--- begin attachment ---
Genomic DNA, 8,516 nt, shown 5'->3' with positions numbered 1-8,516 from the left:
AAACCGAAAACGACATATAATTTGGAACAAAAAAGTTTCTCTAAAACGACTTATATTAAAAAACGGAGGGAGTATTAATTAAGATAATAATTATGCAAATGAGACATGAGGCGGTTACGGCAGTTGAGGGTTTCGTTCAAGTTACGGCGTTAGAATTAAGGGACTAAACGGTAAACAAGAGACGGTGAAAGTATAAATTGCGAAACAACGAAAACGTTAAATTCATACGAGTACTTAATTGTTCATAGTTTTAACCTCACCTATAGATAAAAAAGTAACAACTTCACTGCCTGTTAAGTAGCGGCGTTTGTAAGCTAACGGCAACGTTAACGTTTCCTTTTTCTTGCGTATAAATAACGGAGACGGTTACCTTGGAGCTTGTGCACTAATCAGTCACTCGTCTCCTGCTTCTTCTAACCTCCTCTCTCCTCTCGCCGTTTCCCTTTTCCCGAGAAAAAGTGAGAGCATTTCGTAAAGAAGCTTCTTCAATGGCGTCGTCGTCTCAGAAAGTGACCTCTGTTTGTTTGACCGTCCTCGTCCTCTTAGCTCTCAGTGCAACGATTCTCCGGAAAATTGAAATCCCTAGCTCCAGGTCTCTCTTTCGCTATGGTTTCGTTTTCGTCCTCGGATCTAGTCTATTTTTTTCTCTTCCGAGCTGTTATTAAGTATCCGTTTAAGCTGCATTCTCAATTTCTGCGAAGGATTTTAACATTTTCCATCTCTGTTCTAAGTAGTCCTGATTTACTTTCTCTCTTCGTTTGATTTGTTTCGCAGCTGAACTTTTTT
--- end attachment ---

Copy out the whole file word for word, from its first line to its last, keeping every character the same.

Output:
Genomic DNA, 8,516 nt, shown 5'->3' with positions numbered 1-8,516 from the left:
AAACCGAAAACGACATATAATTTGGAACAAAAAAGTTTCTCTAAAACGACTTATATTAAAAAACGGAGGGAGTATTAATTAAGATAATAATTATGCAAATGAGACATGAGGCGGTTACGGCAGTTGAGGGTTTCGTTCAAGTTACGGCGTTAGAATTAAGGGACTAAACGGTAAACAAGAGACGGTGAAAGTATAAATTGCGAAACAACGAAAACGTTAAATTCATACGAGTACTTAATTGTTCATAGTTTTAACCTCACCTATAGATAAAAAAGTAACAACTTCACTGCCTGTTAAGTAGCGGCGTTTGTAAGCTAACGGCAACGTTAACGTTTCCTTTTTCTTGCGTATAAATAACGGAGACGGTTACCTTGGAGCTTGTGCACTAATCAGTCACTCGTCTCCTGCTTCTTCTAACCTCCTCTCTCCTCTCGCCGTTTCCCTTTTCCCGAGAAAAAGTGAGAGCATTTCGTAAAGAAGCTTCTTCAATGGCGTCGTCGTCTCAGAAAGTGACCTCTGTTTGTTTGACCGTCCTCGTCCTCTTAGCTCTCAGTGCAACGATTCTCCGGAAAATTGAAATCCCTAGCTCCAGGTCTCTCTTTCGCTATGGTTTCGTTTTCGTCCTCGGATCTAGTCTATTTTTTTCTCTTCCGAGCTGTTATTAAGTATCCGTTTAAGCTGCATTCTCAATTTCTGCGAAGGATTTTAACATTTTCCATCTCTGTTCTAAGTAGTCCTGATTTACTTTCTCTCTTCGTTTGATTTGTTTCGCAGCTGAACTTTTTT